By Michael K. Lavers and Victor Maung
LGBTQ activists in Myanmar have joined the growing protest movement against the Feb. 1 coup that ousted Aung San Suu Kyi and her democratically elected government.
Min Khant Zin, a drag queen who works at a gay bar in Yangon, the country’s largest city, told the Washington Blade that he and his friends received a lot of media attention after they decided to participate in the protests while in drag. Khant Zin, who identifies as queer, added this decision was deliberate.
“Most of the openly gay people in Myanmar are makeup artists and cross-dressers. They do not stand out in the crowds when they wear female costumes, but someone with drag costumes will,” said Khant Zin. “This is my intention.”
“We want people around the world to know about the LGBT community’s contributions for the fight for democracy,” added Khant Zin.
Saw Zin Maung Soe is an LGBTQ activist who founded CAN Myanmar, a civil rights organization that is based in Mandalay, the country’s second-largest city.
Maung Soe told the Blade that around 100 members — gay men and lesbians from different socio-economic backgrounds, gender queer people, straight allies, doctors and engineers — participated in a protest that took place in Mandalay on Feb. 8. Maung Soe said some of them were part of a group of protesters against whom the police used water canons and rubber bullets.
“We have to be cautious because we look different and are easily noticeable,” Maung Soe told the Blade. “We are worried we might be targeted by the police forces and counter protesters.”
“We are all coming to the protests to support the greater cause,” added Maung Soe.
Khant Sithu, a Burmese college student in New York who identifies themselves as LGBTQ, is among those who have gathered in front of the U.N. to protest the coup.
“Regardless if you are gay or straight, we all vote for the political parties we like,” Sithu told the Blade. “People in Myanmar have overwhelmingly voted for Aung San Suu Kyi’s NLD party. Now, the military dislikes the situation and detain the civilian leaders.”
The coup toppled Suu Kyi and her government less than three months after her National League for Democracy party trounced the military’s Union Solidarity and Development Party in Parliamentary elections.
Suu Kyi, who won the Nobel Peace Prize in 1991, was under house arrest for nearly 15 years until her release in 2010. Suu Kyi in 2016 became Myanmar’s state counselor, which is roughly equivalent to prime minister.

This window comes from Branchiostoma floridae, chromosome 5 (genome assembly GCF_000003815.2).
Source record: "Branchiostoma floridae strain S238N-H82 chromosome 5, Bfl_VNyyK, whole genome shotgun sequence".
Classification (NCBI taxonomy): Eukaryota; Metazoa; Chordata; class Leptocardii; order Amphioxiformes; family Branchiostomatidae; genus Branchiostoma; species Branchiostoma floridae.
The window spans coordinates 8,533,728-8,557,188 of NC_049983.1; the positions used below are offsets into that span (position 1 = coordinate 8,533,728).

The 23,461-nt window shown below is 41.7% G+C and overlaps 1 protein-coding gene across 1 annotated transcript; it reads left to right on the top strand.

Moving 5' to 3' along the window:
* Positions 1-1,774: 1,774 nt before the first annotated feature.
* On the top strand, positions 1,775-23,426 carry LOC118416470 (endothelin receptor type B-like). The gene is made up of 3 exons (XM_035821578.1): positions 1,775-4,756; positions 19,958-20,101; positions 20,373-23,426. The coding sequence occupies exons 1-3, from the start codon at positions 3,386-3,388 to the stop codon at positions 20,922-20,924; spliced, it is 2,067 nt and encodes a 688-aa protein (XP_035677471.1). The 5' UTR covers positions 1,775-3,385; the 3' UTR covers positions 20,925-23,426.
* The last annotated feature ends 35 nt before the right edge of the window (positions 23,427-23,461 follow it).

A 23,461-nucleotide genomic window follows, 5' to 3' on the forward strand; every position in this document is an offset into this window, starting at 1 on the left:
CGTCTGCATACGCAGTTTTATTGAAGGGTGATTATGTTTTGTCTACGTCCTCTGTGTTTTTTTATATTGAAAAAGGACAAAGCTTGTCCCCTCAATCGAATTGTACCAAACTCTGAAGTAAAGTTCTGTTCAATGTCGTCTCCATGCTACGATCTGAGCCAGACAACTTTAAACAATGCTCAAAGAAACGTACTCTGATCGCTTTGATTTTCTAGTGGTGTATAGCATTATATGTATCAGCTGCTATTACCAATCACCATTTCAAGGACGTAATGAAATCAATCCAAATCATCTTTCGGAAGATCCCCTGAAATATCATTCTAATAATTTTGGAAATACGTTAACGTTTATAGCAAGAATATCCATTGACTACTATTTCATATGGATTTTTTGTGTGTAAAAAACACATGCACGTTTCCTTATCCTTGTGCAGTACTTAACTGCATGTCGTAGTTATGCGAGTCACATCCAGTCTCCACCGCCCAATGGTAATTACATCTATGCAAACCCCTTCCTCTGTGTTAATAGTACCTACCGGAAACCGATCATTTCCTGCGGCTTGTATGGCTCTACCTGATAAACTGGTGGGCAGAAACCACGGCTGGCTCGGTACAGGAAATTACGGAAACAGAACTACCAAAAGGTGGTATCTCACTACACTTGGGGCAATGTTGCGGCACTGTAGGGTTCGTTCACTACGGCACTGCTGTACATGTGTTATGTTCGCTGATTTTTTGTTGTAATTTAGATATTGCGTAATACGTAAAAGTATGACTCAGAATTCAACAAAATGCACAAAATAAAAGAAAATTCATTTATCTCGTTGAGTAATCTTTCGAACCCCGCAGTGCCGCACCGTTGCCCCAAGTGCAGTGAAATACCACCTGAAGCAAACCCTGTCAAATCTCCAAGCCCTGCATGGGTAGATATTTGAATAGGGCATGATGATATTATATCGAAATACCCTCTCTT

Suu Kyi, who has faced global criticism over her response to the plight of the Rohingya, has been charged with illegally possessing walkie-talkies. The U.S. is among the countries that have imposed sanctions against the Burmese military over the coup.
Consensual same-sex sexual relations remain criminalized in Myanmar under Section 377 of the country’s Criminal Code.
Activists said Suu Kyi’s government made an unofficial pledge to amend or repeal Article 377 and other anti-LGBTQ laws during its second term in office that would have ended in 2025.
Maung Sue told the Blade there was not “much progress for LGBT rights under Aung San Suu Kyi’s NLD government’s administration in the last five years.”
“We LGBT activists got invited to observe the parliamentary sessions and we were asked to participate in policy dialogue,” said Maung Soe. “The issue of LGBT rights was never a priority, even for the civilian government.”
A group of activists have nevertheless released a statement that criticizes the coup and demands the release of Suu Kyi and other civilian leaders who have been detained.
“We LGBTI people in Myanmar demand the release of elected civilian leaders in detention, the cancellation of the new Administration Council formed with military officials and pro-military persons, the lifting of the military’s intervention against convening of the new Parliament with elected members of Parliament,” reads the statement.
“Since we, LGBTI people, have a history of active participation in past political activism, we want to announce that in this military coup, we will stand with the people and the government employees who are starting the civil disobedience campaigns,” it adds.
Yuya, a transgender activist who spearheaded the letter, described it as a “statement by the LGBT people in Myanmar.”
“We are human beings and we are citizens,” Yuya told the Blade. “We have not been recognized because of the system, but we have tried to correct it. We do understand that we should not expect things to change 100 percent overnight, but we for sure do not want things to go back to ground zero and start again from scratch.”
“So, like others, we participate in civil disobedience movements and others … we have many things to contribute to it, because we are all concerned,” added Yuya. “Our leaders (referring to Suu Kyi) have fought for us. They were imprisoned for years in order for us to be here today. This is the time for us to contribute what we could for all of us again, so that generations may not suffer human rights abuses and this coup shall be the last one we experience.”
This article originally appeared in the Washington Blade and is made available in partnership with the National LGBT Media Association.